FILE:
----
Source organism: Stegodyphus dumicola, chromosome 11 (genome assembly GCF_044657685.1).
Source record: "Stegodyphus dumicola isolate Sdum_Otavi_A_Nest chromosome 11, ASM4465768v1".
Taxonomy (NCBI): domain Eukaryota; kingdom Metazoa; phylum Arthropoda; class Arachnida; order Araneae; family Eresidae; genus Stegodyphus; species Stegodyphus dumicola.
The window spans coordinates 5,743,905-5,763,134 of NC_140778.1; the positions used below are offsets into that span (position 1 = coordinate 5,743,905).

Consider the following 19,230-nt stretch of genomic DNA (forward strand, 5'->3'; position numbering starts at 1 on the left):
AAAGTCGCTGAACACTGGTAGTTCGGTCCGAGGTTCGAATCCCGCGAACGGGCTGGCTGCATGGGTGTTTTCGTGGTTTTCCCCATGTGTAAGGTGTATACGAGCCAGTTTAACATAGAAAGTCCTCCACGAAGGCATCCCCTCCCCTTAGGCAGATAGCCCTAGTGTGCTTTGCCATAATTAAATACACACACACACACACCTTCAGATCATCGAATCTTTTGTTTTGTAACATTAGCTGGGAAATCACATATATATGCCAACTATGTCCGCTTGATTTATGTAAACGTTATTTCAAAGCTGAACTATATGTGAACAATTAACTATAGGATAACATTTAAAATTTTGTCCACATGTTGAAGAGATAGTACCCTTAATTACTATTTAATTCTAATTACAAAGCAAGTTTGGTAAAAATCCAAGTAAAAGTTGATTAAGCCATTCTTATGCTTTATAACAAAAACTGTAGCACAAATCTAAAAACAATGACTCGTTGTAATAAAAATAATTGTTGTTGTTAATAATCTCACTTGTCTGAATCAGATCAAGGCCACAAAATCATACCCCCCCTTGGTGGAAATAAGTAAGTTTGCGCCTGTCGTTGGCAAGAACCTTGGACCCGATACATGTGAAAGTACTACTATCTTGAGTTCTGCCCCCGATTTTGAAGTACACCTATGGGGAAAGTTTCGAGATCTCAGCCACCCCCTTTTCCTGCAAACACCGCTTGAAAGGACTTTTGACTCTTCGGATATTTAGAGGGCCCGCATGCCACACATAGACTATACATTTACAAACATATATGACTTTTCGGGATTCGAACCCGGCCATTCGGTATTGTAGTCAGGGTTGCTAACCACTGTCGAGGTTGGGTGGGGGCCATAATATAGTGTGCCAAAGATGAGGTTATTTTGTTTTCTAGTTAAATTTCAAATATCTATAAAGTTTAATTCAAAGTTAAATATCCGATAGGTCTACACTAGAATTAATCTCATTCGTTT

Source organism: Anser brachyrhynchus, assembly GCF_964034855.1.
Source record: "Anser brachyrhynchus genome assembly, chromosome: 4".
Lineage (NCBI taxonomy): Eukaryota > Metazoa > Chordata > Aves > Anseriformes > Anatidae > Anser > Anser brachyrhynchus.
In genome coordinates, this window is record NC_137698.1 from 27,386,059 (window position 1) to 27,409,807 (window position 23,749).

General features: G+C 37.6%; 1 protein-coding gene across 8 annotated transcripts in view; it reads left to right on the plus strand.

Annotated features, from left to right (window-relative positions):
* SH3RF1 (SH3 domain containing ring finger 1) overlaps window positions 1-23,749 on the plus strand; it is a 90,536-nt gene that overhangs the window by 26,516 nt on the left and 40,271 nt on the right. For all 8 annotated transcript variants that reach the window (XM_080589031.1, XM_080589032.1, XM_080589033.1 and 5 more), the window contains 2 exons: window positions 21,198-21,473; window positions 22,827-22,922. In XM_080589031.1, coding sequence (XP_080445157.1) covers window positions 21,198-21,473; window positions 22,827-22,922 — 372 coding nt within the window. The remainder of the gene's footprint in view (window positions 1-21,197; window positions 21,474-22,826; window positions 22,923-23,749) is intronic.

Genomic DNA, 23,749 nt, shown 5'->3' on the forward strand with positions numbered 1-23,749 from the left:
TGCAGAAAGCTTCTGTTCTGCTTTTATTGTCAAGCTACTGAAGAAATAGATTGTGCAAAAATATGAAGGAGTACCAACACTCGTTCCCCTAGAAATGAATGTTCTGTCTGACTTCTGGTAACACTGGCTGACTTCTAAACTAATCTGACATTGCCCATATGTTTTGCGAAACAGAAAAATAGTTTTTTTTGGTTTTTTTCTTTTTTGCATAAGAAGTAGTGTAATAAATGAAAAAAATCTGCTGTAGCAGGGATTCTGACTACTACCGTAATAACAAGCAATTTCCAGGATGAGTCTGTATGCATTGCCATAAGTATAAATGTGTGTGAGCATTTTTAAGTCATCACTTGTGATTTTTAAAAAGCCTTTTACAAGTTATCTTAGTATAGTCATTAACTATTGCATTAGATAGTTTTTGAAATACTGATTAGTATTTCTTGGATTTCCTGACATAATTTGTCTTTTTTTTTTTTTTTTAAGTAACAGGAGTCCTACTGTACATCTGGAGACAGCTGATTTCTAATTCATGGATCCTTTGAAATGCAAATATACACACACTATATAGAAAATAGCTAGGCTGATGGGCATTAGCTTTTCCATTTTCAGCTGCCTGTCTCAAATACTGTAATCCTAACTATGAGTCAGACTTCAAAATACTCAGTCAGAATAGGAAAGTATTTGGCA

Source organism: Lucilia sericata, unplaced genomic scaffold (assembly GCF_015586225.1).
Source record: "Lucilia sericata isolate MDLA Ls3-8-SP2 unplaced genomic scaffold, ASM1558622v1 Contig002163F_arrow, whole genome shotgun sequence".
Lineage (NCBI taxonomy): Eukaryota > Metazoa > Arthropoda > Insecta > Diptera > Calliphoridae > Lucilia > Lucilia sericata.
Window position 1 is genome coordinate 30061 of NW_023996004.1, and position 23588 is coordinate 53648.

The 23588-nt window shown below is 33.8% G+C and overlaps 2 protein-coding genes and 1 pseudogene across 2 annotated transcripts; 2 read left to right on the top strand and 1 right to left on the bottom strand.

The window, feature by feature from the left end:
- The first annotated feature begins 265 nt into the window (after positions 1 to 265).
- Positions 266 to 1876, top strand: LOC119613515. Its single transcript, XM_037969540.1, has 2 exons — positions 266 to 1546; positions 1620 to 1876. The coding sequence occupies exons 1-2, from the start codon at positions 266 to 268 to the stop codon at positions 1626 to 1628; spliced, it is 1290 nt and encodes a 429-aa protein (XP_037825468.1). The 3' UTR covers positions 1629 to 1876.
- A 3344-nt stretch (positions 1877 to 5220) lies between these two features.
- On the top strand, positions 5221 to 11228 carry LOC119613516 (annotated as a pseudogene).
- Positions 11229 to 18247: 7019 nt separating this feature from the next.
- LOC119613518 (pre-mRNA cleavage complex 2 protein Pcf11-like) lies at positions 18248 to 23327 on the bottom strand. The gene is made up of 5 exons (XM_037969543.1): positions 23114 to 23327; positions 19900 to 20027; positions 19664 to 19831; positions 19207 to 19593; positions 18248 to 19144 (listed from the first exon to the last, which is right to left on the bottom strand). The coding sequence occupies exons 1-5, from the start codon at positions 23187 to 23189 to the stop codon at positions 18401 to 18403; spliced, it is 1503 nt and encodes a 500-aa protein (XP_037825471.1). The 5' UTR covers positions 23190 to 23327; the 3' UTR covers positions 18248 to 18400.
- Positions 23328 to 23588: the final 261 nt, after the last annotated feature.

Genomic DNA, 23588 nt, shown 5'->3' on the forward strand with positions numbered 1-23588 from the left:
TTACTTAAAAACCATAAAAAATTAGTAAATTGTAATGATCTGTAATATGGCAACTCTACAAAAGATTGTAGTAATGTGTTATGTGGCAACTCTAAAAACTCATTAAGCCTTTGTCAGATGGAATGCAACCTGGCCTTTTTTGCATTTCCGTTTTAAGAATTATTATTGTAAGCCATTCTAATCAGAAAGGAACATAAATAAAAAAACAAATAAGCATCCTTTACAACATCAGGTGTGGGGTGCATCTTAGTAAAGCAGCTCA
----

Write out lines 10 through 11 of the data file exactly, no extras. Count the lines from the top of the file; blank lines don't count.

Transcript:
In genome coordinates, this window is record NC_137698.1 from 27,386,059 (window position 1) to 27,409,807 (window position 23,749).

General features: G+C 37.6%; 1 protein-coding gene across 8 annotated transcripts in view; it reads left to right on the plus strand.